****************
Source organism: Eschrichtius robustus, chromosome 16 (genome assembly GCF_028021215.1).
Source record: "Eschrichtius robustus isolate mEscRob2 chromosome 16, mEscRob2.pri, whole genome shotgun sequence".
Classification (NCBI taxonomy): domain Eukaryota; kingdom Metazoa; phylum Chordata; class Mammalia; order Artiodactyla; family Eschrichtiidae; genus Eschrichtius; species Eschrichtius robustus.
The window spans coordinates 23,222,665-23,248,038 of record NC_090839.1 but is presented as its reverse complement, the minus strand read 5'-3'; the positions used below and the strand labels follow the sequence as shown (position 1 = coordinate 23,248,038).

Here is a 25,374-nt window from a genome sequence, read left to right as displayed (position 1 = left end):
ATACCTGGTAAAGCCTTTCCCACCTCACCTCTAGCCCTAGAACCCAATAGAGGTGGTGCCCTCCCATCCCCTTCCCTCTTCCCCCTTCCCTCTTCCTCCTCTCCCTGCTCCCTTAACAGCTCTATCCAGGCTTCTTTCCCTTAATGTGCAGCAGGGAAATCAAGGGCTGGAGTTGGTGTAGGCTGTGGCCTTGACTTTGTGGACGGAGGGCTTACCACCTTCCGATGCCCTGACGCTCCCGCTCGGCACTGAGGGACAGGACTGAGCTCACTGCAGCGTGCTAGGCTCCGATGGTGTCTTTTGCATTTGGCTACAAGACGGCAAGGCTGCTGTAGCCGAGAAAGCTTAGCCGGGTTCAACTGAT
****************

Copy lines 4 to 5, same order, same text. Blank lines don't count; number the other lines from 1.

The window spans coordinates 23,222,665-23,248,038 of record NC_090839.1 but is presented as its reverse complement, the minus strand read 5'-3'; the positions used below and the strand labels follow the sequence as shown (position 1 = coordinate 23,248,038).

Here is a 25,374-nt window from a genome sequence, read left to right as displayed (position 1 = left end):